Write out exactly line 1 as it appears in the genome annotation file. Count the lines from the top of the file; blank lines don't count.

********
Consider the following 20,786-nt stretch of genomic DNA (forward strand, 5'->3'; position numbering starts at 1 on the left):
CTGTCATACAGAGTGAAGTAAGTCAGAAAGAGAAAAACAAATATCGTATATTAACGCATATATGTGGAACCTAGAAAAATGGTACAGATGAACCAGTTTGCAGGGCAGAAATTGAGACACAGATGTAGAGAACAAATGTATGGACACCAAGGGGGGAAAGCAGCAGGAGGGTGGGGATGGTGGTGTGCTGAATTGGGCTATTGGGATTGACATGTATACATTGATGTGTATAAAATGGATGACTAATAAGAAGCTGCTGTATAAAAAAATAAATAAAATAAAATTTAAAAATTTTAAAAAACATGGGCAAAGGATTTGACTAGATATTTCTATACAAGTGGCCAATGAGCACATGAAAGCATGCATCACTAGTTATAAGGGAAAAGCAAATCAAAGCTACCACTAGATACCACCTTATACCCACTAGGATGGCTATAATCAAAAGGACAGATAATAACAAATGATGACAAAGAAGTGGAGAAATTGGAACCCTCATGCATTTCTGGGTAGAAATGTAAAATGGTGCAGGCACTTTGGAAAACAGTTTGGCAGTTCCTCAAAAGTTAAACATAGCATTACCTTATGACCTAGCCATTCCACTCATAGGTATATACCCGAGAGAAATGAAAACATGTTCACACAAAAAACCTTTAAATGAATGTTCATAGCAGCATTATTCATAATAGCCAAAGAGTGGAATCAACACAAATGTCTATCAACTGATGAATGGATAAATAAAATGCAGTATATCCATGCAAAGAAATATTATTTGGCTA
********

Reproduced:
Consider the following 20,786-nt stretch of genomic DNA (forward strand, 5'->3'; position numbering starts at 1 on the left):